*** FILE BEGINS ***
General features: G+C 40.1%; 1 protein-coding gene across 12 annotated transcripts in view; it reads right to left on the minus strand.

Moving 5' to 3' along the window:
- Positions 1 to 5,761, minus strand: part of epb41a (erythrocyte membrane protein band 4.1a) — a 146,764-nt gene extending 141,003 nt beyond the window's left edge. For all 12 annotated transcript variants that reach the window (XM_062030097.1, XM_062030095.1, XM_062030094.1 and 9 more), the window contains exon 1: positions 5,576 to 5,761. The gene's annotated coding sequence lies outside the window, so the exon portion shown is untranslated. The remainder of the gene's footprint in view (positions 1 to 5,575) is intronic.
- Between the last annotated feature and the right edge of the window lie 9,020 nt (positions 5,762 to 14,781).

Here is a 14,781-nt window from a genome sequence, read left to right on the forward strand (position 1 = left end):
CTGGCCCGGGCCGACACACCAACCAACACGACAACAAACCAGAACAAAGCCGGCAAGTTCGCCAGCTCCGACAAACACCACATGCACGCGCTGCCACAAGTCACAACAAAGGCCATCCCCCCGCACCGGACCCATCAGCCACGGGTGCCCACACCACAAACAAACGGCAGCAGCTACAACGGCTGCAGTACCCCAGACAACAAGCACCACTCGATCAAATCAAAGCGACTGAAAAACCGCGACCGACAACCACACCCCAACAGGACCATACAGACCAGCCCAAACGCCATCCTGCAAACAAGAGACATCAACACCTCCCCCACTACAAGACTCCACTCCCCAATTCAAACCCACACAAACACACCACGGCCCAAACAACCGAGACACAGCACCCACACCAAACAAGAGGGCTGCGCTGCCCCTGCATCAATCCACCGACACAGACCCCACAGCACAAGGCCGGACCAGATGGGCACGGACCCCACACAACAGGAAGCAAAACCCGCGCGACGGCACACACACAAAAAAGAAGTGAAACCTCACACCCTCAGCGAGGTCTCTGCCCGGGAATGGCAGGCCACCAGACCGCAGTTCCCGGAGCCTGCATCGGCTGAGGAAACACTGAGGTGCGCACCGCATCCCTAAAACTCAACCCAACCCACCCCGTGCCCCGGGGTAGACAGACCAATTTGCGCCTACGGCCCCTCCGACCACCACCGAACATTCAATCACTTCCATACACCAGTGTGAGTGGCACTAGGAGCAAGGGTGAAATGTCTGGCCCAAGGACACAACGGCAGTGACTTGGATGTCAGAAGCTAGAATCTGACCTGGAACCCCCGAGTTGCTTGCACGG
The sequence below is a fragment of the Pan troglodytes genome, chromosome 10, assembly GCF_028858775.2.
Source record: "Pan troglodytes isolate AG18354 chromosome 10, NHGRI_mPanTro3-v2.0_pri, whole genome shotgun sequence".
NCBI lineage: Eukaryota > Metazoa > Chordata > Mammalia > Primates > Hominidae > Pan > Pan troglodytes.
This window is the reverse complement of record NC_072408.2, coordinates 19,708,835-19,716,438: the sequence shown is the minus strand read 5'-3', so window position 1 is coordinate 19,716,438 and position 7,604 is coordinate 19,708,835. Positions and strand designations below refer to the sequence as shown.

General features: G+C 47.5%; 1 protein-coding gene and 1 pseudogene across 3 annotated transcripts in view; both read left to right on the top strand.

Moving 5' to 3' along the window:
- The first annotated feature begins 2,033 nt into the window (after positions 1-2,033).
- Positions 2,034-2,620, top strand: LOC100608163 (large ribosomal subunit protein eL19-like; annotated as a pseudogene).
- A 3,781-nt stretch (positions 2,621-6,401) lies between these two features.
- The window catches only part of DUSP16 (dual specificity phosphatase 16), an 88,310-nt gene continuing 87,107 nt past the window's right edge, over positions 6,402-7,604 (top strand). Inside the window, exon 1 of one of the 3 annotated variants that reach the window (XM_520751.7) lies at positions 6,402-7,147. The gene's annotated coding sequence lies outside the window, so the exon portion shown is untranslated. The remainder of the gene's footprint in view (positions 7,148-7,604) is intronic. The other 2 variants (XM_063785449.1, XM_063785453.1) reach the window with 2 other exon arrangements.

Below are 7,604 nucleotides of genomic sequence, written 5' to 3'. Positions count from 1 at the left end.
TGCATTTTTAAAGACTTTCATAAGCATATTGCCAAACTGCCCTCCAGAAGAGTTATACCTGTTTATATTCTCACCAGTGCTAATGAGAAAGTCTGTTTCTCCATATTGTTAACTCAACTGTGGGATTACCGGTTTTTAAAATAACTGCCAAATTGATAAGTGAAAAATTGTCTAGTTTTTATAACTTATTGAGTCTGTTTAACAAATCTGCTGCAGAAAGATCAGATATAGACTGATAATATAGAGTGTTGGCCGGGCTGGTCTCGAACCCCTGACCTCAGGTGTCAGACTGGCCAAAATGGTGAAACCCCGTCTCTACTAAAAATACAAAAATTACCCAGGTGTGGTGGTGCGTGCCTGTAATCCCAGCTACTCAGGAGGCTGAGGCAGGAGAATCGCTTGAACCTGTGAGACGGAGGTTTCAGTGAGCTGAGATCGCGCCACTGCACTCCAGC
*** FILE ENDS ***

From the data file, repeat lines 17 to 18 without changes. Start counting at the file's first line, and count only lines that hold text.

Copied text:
Below are 7,604 nucleotides of genomic sequence, written 5' to 3'. Positions count from 1 at the left end.
TGCATTTTTAAAGACTTTCATAAGCATATTGCCAAACTGCCCTCCAGAAGAGTTATACCTGTTTATATTCTCACCAGTGCTAATGAGAAAGTCTGTTTCTCCATATTGTTAACTCAACTGTGGGATTACCGGTTTTTAAAATAACTGCCAAATTGATAAGTGAAAAATTGTCTAGTTTTTATAACTTATTGAGTCTGTTTAACAAATCTGCTGCAGAAAGATCAGATATAGACTGATAATATAGAGTGTTGGCCGGGCTGGTCTCGAACCCCTGACCTCAGGTGTCAGACTGGCCAAAATGGTGAAACCCCGTCTCTACTAAAAATACAAAAATTACCCAGGTGTGGTGGTGCGTGCCTGTAATCCCAGCTACTCAGGAGGCTGAGGCAGGAGAATCGCTTGAACCTGTGAGACGGAGGTTTCAGTGAGCTGAGATCGCGCCACTGCACTCCAGC